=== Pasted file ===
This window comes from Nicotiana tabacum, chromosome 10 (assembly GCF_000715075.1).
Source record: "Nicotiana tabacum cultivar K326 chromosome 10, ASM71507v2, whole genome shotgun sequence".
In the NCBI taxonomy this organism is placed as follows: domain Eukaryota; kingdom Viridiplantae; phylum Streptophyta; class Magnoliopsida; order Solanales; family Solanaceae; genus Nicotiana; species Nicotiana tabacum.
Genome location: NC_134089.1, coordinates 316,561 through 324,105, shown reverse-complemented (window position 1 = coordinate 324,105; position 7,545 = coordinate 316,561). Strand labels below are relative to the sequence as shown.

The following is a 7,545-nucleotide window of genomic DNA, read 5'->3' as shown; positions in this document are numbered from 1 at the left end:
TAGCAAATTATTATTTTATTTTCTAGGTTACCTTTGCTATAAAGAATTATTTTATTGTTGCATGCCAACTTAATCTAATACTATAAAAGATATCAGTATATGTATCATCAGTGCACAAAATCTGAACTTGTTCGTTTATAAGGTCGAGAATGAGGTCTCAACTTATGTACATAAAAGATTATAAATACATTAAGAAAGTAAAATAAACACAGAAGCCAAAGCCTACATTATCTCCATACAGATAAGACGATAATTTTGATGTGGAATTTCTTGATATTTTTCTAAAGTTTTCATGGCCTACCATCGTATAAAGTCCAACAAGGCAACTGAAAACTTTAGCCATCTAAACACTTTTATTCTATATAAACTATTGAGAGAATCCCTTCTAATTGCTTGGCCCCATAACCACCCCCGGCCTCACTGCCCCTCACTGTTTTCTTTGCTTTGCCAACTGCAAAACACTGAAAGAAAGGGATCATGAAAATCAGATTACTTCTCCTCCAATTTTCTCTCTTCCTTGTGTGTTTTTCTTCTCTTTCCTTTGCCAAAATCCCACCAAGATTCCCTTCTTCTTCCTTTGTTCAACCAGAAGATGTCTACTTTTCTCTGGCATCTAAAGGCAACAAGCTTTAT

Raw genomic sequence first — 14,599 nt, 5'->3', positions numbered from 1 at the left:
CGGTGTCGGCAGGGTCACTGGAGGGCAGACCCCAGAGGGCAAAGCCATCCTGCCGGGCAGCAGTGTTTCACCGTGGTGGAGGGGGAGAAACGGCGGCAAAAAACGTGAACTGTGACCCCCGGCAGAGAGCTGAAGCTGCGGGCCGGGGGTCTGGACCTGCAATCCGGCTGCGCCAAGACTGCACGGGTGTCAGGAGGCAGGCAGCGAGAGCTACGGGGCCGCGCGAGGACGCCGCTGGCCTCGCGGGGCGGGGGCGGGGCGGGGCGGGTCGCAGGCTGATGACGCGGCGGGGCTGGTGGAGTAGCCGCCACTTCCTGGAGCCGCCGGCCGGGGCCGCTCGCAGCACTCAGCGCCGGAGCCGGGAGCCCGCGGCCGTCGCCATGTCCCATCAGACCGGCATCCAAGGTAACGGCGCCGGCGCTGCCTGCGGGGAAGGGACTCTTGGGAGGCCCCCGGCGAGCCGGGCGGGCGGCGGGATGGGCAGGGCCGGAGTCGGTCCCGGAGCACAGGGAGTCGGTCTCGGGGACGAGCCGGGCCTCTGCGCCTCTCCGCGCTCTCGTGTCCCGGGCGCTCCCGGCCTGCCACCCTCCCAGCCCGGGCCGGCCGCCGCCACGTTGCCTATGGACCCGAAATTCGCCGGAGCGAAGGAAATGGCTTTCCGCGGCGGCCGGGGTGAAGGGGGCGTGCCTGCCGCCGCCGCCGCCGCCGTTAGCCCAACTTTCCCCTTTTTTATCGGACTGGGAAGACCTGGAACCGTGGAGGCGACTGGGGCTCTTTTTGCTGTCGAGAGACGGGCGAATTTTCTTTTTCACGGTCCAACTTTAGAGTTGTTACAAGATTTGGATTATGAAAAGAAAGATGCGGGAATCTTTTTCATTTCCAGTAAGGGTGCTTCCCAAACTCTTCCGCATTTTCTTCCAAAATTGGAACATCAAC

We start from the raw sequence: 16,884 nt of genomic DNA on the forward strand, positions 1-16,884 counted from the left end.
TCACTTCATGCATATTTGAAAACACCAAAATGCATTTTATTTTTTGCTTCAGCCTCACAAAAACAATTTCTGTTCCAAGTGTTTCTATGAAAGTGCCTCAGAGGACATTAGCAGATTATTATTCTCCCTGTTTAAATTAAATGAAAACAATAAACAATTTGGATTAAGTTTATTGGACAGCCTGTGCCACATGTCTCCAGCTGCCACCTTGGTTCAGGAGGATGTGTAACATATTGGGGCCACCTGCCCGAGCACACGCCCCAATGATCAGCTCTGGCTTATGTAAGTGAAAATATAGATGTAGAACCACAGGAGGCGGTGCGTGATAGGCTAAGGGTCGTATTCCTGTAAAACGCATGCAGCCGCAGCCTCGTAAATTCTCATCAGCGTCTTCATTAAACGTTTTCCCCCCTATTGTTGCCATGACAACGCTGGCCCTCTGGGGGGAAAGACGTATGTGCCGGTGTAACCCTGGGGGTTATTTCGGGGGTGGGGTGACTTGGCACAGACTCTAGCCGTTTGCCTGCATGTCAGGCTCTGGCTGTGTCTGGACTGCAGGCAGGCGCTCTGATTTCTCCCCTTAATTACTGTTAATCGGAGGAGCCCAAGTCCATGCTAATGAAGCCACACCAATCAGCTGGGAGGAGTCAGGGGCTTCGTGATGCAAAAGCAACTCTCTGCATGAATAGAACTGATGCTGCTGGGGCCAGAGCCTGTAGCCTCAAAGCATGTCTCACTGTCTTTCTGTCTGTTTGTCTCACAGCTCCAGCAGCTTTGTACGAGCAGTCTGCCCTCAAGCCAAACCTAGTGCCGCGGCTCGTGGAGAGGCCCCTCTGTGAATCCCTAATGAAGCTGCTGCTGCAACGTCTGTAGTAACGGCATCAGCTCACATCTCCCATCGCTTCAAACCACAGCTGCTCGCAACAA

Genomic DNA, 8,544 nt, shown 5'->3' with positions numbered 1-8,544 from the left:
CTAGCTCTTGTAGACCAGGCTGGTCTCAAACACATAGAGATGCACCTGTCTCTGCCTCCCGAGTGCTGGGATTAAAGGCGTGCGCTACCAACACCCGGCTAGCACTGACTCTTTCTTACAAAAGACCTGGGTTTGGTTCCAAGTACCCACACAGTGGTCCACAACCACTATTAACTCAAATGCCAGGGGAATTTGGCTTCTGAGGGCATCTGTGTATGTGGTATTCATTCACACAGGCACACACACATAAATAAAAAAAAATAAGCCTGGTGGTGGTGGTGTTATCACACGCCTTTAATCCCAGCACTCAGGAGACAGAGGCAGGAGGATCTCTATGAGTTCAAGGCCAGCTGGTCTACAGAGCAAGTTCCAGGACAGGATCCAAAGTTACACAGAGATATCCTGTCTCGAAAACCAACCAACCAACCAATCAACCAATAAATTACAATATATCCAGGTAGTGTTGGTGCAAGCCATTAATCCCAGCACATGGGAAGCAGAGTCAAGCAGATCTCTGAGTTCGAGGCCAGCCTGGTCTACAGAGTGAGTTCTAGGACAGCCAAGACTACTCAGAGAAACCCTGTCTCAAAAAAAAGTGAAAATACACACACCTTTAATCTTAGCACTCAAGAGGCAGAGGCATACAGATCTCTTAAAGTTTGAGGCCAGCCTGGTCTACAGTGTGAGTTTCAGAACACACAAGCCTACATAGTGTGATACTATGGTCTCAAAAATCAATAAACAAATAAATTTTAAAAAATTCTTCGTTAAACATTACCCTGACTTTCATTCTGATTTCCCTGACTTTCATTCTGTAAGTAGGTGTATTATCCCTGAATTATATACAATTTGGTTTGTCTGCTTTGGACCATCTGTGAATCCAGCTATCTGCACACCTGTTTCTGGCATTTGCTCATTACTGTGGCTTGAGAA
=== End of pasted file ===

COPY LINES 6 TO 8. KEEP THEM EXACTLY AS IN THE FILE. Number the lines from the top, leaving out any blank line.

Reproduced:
TAGCAAATTATTATTTTATTTTCTAGGTTACCTTTGCTATAAAGAATTATTTTATTGTTGCATGCCAACTTAATCTAATACTATAAAAGATATCAGTATATGTATCATCAGTGCACAAAATCTGAACTTGTTCGTTTATAAGGTCGAGAATGAGGTCTCAACTTATGTACATAAAAGATTATAAATACATTAAGAAAGTAAAATAAACACAGAAGCCAAAGCCTACATTATCTCCATACAGATAAGACGATAATTTTGATGTGGAATTTCTTGATATTTTTCTAAAGTTTTCATGGCCTACCATCGTATAAAGTCCAACAAGGCAACTGAAAACTTTAGCCATCTAAACACTTTTATTCTATATAAACTATTGAGAGAATCCCTTCTAATTGCTTGGCCCCATAACCACCCCCGGCCTCACTGCCCCTCACTGTTTTCTTTGCTTTGCCAACTGCAAAACACTGAAAGAAAGGGATCATGAAAATCAGATTACTTCTCCTCCAATTTTCTCTCTTCCTTGTGTGTTTTTCTTCTCTTTCCTTTGCCAAAATCCCACCAAGATTCCCTTCTTCTTCCTTTGTTCAACCAGAAGATGTCTACTTTTCTCTGGCATCTAAAGGCAACAAGCTTTAT

Raw genomic sequence first — 14,599 nt, 5'->3', positions numbered from 1 at the left:
CGGTGTCGGCAGGGTCACTGGAGGGCAGACCCCAGAGGGCAAAGCCATCCTGCCGGGCAGCAGTGTTTCACCGTGGTGGAGGGGGAGAAACGGCGGCAAAAAACGTGAACTGTGACCCCCGGCAGAGAGCTGAAGCTGCGGGCCGGGGGTCTGGACCTGCAATCCGGCTGCGCCAAGACTGCACGGGTGTCAGGAGGCAGGCAGCGAGAGCTACGGGGCCGCGCGAGGACGCCGCTGGCCTCGCGGGGCGGGGGCGGGGCGGGGCGGGTCGCAGGCTGATGACGCGGCGGGGCTGGTGGAGTAGCCGCCACTTCCTGGAGCCGCCGGCCGGGGCCGCTCGCAGCACTCAGCGCCGGAGCCGGGAGCCCGCGGCCGTCGCCATGTCCCATCAGACCGGCATCCAAGGTAACGGCGCCGGCGCTGCCTGCGGGGAAGGGACTCTTGGGAGGCCCCCGGCGAGCCGGGCGGGCGGCGGGATGGGCAGGGCCGGAGTCGGTCCCGGAGCACAGGGAGTCGGTCTCGGGGACGAGCCGGGCCTCTGCGCCTCTCCGCGCTCTCGTGTCCCGGGCGCTCCCGGCCTGCCACCCTCCCAGCCCGGGCCGGCCGCCGCCACGTTGCCTATGGACCCGAAATTCGCCGGAGCGAAGGAAATGGCTTTCCGCGGCGGCCGGGGTGAAGGGGGCGTGCCTGCCGCCGCCGCCGCCGCCGTTAGCCCAACTTTCCCCTTTTTTATCGGACTGGGAAGACCTGGAACCGTGGAGGCGACTGGGGCTCTTTTTGCTGTCGAGAGACGGGCGAATTTTCTTTTTCACGGTCCAACTTTAGAGTTGTTACAAGATTTGGATTATGAAAAGAAAGATGCGGGAATCTTTTTCATTTCCAGTAAGGGTGCTTCCCAAACTCTTCCGCATTTTCTTCCAAAATTGGAACATCAAC